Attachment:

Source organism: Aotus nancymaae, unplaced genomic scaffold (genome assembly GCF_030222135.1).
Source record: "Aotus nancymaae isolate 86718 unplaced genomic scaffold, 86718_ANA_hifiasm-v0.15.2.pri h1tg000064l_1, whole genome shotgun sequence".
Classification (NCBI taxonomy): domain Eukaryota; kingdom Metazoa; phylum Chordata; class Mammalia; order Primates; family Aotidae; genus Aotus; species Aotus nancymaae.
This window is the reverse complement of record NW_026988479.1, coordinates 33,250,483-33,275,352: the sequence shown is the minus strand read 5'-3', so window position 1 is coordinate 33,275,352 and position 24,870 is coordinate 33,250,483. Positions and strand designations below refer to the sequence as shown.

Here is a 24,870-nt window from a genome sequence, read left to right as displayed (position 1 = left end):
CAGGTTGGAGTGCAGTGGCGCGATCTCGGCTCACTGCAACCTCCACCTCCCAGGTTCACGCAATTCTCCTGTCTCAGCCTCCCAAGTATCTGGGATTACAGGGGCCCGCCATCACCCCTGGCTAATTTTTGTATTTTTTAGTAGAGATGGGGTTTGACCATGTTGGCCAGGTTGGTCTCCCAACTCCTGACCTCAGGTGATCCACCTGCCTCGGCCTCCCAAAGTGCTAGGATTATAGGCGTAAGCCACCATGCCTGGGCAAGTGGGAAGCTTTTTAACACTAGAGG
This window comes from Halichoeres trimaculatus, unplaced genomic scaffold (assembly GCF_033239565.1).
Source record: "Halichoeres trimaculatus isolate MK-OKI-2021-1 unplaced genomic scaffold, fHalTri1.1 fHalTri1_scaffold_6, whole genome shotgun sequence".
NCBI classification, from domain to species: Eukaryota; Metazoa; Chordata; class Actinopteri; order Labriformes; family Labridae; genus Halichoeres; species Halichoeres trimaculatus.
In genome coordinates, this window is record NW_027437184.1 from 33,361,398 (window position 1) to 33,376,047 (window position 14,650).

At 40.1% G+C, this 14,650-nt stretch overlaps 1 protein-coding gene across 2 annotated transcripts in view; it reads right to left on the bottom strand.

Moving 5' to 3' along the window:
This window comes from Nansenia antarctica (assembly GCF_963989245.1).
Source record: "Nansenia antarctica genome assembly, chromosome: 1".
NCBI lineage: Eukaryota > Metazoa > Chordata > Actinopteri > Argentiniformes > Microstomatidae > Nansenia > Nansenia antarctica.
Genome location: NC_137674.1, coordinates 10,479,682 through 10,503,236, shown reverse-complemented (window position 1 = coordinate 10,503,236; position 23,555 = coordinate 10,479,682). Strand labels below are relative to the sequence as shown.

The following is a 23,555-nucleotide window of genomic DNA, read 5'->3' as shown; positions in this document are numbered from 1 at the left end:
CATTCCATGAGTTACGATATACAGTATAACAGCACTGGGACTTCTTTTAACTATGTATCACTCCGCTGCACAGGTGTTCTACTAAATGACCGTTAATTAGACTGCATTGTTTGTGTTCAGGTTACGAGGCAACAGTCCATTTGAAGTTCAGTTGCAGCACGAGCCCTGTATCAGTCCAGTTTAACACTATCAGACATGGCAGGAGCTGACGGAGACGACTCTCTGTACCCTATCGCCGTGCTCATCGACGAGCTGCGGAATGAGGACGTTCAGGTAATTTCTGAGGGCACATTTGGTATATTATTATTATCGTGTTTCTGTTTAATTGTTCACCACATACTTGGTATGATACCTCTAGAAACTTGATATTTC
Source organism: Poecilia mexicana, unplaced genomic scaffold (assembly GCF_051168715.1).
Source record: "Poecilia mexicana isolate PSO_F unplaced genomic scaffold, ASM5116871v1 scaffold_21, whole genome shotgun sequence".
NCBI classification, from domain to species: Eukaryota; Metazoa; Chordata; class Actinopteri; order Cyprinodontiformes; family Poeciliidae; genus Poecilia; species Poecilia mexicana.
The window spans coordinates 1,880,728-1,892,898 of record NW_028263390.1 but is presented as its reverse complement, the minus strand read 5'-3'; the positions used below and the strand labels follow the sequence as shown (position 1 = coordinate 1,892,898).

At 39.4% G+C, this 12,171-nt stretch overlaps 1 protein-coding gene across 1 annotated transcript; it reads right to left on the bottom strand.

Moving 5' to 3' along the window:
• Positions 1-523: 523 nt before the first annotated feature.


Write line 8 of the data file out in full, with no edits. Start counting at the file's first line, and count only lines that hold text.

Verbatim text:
Source record: "Halichoeres trimaculatus isolate MK-OKI-2021-1 unplaced genomic scaffold, fHalTri1.1 fHalTri1_scaffold_6, whole genome shotgun sequence".